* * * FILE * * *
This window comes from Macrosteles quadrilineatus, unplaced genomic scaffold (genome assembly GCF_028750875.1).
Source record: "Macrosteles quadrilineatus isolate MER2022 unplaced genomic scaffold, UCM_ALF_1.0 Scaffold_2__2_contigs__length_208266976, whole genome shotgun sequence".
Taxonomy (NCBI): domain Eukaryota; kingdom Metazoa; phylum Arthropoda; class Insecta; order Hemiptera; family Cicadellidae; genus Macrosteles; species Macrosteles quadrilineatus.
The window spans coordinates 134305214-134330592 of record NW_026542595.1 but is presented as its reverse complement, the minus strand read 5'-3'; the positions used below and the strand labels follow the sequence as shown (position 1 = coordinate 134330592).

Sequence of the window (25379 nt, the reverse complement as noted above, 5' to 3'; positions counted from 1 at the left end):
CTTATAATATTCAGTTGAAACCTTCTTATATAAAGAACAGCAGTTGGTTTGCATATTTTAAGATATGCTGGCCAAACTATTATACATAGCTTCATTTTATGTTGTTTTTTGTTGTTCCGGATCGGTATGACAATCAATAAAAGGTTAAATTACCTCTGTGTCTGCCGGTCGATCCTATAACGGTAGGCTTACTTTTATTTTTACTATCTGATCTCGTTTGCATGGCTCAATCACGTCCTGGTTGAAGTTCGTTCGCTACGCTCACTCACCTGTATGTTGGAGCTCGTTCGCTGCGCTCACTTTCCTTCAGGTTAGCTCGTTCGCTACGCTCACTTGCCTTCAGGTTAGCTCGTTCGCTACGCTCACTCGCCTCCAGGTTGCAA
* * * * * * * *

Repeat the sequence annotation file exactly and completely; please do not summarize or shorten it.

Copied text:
This window comes from Macrosteles quadrilineatus, unplaced genomic scaffold (genome assembly GCF_028750875.1).
Source record: "Macrosteles quadrilineatus isolate MER2022 unplaced genomic scaffold, UCM_ALF_1.0 Scaffold_2__2_contigs__length_208266976, whole genome shotgun sequence".
Taxonomy (NCBI): domain Eukaryota; kingdom Metazoa; phylum Arthropoda; class Insecta; order Hemiptera; family Cicadellidae; genus Macrosteles; species Macrosteles quadrilineatus.
The window spans coordinates 134305214-134330592 of record NW_026542595.1 but is presented as its reverse complement, the minus strand read 5'-3'; the positions used below and the strand labels follow the sequence as shown (position 1 = coordinate 134330592).

Sequence of the window (25379 nt, the reverse complement as noted above, 5' to 3'; positions counted from 1 at the left end):
CTTATAATATTCAGTTGAAACCTTCTTATATAAAGAACAGCAGTTGGTTTGCATATTTTAAGATATGCTGGCCAAACTATTATACATAGCTTCATTTTATGTTGTTTTTTGTTGTTCCGGATCGGTATGACAATCAATAAAAGGTTAAATTACCTCTGTGTCTGCCGGTCGATCCTATAACGGTAGGCTTACTTTTATTTTTACTATCTGATCTCGTTTGCATGGCTCAATCACGTCCTGGTTGAAGTTCGTTCGCTACGCTCACTCACCTGTATGTTGGAGCTCGTTCGCTGCGCTCACTTTCCTTCAGGTTAGCTCGTTCGCTACGCTCACTTGCCTTCAGGTTAGCTCGTTCGCTACGCTCACTCGCCTCCAGGTTGCAA